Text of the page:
FactSheet Controlling Hazardous Fume and Gases during Welding Welding joins materials together by melting a metal work piece along with a filler metal to form a strong joint. The welding process produces visible smoke that contains harmful metal fume and gas by-products. This fact sheet discusses welding operations, applicable OSHA standards, and suggestions for protecting welders and coworkers from exposures to the many hazardous substances in welding fume.
Types of welding Welding is classified into two groups: fusion (heat alone) or pressure (heat and pressure) welding. There are three types of fusion welding: electric arc, gas and thermit. Electric arc welding is the most widely used type of fusion welding. It employs an electric arc to melt the base and filler metals. Arc welding types in order of decreasing fume production include:
Flux Core Arc Welding (FCAW) filler metal electrode; flux shield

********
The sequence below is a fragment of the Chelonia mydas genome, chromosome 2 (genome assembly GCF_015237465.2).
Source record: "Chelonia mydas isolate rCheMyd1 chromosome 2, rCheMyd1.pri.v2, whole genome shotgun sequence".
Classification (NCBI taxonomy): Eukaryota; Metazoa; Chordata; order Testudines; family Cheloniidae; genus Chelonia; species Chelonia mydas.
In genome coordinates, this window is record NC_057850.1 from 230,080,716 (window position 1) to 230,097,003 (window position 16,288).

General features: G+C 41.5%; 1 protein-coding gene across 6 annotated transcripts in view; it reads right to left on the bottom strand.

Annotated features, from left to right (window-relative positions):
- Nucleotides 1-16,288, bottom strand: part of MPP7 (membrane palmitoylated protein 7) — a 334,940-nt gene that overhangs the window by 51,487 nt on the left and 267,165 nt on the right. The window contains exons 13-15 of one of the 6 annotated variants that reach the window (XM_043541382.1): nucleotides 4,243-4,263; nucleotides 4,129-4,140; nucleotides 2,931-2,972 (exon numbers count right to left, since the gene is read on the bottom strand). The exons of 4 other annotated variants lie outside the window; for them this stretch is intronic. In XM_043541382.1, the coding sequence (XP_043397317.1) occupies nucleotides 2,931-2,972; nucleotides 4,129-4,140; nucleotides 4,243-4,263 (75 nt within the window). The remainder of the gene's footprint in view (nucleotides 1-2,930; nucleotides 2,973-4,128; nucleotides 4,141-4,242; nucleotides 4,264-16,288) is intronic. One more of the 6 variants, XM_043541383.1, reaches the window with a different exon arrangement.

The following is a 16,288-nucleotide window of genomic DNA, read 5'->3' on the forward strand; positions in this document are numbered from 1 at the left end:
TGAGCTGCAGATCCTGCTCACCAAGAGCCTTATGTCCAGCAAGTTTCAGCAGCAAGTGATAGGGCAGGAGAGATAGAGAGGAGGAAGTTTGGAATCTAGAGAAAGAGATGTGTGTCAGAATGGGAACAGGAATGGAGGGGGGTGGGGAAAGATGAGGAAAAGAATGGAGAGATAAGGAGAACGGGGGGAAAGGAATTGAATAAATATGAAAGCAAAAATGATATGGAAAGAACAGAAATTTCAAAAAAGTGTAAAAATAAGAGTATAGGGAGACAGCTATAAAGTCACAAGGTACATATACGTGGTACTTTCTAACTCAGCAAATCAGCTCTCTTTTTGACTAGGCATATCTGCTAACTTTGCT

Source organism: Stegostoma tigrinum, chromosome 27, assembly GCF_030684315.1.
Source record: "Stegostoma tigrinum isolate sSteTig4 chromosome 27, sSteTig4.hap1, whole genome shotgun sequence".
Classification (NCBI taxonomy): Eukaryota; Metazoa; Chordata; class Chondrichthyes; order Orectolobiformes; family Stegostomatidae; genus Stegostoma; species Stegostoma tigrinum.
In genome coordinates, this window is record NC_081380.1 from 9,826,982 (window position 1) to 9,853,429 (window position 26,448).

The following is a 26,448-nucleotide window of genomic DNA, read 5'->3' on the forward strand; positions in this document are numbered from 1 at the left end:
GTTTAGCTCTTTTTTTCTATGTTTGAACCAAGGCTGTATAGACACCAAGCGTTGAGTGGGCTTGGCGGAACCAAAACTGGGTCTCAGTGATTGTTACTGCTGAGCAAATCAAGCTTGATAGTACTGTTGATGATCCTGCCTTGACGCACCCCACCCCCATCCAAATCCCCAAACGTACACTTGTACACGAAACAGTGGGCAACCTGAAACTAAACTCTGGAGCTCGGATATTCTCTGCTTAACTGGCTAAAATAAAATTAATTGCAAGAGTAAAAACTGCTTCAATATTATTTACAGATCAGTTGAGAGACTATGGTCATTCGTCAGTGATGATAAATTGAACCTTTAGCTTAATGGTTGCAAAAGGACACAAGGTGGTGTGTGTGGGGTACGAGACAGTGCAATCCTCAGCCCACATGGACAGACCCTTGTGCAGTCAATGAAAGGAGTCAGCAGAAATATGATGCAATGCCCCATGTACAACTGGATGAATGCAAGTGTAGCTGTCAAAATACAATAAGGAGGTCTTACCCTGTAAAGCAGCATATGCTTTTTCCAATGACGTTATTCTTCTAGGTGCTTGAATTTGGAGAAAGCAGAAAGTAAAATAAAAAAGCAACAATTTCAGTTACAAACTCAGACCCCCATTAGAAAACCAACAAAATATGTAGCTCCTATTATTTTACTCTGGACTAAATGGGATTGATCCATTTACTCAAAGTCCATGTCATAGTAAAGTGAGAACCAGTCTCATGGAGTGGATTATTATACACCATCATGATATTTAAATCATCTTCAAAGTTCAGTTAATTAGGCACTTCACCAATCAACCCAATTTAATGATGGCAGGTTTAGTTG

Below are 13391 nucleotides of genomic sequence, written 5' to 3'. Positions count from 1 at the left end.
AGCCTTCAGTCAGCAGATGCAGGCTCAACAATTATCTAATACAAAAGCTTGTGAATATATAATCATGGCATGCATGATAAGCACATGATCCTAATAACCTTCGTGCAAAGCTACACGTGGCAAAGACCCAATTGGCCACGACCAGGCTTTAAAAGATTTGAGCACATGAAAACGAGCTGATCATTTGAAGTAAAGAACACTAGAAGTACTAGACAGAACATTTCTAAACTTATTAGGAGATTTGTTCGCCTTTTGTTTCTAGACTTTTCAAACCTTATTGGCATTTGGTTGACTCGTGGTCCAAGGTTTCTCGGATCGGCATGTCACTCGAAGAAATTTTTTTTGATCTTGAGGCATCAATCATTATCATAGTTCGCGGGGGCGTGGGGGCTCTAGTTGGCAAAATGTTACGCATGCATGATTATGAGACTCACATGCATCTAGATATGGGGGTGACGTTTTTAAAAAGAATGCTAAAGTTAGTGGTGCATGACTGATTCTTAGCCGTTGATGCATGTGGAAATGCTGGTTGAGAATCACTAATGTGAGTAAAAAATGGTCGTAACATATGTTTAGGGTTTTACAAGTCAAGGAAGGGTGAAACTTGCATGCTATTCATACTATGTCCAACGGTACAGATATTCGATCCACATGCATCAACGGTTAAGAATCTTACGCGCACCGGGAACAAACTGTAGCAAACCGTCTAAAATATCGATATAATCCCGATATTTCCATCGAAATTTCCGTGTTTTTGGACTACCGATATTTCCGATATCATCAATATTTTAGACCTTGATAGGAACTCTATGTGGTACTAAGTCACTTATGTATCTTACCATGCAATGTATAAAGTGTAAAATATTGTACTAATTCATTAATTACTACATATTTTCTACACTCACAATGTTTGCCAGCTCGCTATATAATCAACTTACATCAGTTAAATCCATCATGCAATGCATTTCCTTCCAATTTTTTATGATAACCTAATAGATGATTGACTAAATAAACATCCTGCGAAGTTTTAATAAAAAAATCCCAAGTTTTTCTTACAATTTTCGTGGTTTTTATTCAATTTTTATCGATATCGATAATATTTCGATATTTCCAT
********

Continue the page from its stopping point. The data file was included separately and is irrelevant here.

Shielded Metal Arc (SMAW) electrode provides both flux and filler material Welder using local exhaust ventilation to remove fume from breathing zone. (Photo courtesy of the Lincoln Electric Company). Gas Metal Arc (GMAW or MIG) widely used; consumable electrode for filler metal, What is in welding fume? external gas shield Metals Tungsten Inert Gas (GTAW or TIG) Aluminum, Antimony, Arsenic, Beryllium, superior finish; non-consumable electrode; Cadmium, Chromium, Cobalt, Copper, Iron, Lead, externally-supplied inert gas shield Manganese, Molybdenum, Nickel, Silver, Tin, Titanium, Vanadium, Zinc.